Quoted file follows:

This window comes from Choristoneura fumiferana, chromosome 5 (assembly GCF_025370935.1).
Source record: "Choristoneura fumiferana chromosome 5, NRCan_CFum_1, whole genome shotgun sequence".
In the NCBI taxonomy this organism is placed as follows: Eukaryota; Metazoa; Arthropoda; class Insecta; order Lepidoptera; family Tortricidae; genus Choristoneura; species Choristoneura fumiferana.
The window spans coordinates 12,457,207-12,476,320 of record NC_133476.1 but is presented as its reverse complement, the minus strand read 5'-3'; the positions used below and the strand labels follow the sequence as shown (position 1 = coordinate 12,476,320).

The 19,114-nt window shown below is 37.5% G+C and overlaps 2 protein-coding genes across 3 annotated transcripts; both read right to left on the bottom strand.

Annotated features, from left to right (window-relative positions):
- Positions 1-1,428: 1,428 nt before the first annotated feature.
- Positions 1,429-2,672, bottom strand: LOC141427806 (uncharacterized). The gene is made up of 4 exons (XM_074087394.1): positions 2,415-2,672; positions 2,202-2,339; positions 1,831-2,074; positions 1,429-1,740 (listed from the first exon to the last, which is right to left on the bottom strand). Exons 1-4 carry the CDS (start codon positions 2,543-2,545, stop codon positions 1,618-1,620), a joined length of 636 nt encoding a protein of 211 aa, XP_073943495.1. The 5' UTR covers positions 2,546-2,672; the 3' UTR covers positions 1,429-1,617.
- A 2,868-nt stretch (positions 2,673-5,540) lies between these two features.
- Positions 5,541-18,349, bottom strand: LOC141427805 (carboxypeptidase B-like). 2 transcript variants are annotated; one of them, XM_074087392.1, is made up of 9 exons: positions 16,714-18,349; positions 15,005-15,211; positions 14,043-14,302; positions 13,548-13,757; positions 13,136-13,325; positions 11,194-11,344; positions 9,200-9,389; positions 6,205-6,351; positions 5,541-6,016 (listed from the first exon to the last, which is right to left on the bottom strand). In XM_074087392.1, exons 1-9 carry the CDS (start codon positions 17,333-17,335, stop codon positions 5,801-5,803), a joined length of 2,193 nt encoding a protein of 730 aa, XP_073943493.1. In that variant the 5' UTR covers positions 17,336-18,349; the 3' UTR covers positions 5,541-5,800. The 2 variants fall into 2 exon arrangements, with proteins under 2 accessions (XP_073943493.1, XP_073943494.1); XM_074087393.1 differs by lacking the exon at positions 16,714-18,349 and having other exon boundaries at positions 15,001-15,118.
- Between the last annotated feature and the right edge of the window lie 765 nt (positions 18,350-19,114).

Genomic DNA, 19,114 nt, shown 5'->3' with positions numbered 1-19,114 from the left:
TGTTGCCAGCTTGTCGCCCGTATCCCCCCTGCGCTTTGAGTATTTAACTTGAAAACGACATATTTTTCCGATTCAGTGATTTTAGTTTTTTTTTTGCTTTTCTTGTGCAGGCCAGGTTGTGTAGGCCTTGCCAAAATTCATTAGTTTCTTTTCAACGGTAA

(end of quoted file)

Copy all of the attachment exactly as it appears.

This window comes from Choristoneura fumiferana, chromosome 5 (assembly GCF_025370935.1).
Source record: "Choristoneura fumiferana chromosome 5, NRCan_CFum_1, whole genome shotgun sequence".
In the NCBI taxonomy this organism is placed as follows: Eukaryota; Metazoa; Arthropoda; class Insecta; order Lepidoptera; family Tortricidae; genus Choristoneura; species Choristoneura fumiferana.
The window spans coordinates 12,457,207-12,476,320 of record NC_133476.1 but is presented as its reverse complement, the minus strand read 5'-3'; the positions used below and the strand labels follow the sequence as shown (position 1 = coordinate 12,476,320).

The 19,114-nt window shown below is 37.5% G+C and overlaps 2 protein-coding genes across 3 annotated transcripts; both read right to left on the bottom strand.

Annotated features, from left to right (window-relative positions):
- Positions 1-1,428: 1,428 nt before the first annotated feature.
- Positions 1,429-2,672, bottom strand: LOC141427806 (uncharacterized). The gene is made up of 4 exons (XM_074087394.1): positions 2,415-2,672; positions 2,202-2,339; positions 1,831-2,074; positions 1,429-1,740 (listed from the first exon to the last, which is right to left on the bottom strand). Exons 1-4 carry the CDS (start codon positions 2,543-2,545, stop codon positions 1,618-1,620), a joined length of 636 nt encoding a protein of 211 aa, XP_073943495.1. The 5' UTR covers positions 2,546-2,672; the 3' UTR covers positions 1,429-1,617.
- A 2,868-nt stretch (positions 2,673-5,540) lies between these two features.
- Positions 5,541-18,349, bottom strand: LOC141427805 (carboxypeptidase B-like). 2 transcript variants are annotated; one of them, XM_074087392.1, is made up of 9 exons: positions 16,714-18,349; positions 15,005-15,211; positions 14,043-14,302; positions 13,548-13,757; positions 13,136-13,325; positions 11,194-11,344; positions 9,200-9,389; positions 6,205-6,351; positions 5,541-6,016 (listed from the first exon to the last, which is right to left on the bottom strand). In XM_074087392.1, exons 1-9 carry the CDS (start codon positions 17,333-17,335, stop codon positions 5,801-5,803), a joined length of 2,193 nt encoding a protein of 730 aa, XP_073943493.1. In that variant the 5' UTR covers positions 17,336-18,349; the 3' UTR covers positions 5,541-5,800. The 2 variants fall into 2 exon arrangements, with proteins under 2 accessions (XP_073943493.1, XP_073943494.1); XM_074087393.1 differs by lacking the exon at positions 16,714-18,349 and having other exon boundaries at positions 15,001-15,118.
- Between the last annotated feature and the right edge of the window lie 765 nt (positions 18,350-19,114).

Genomic DNA, 19,114 nt, shown 5'->3' with positions numbered 1-19,114 from the left:
TGTTGCCAGCTTGTCGCCCGTATCCCCCCTGCGCTTTGAGTATTTAACTTGAAAACGACATATTTTTCCGATTCAGTGATTTTAGTTTTTTTTTTGCTTTTCTTGTGCAGGCCAGGTTGTGTAGGCCTTGCCAAAATTCATTAGTTTCTTTTCAACGGTAA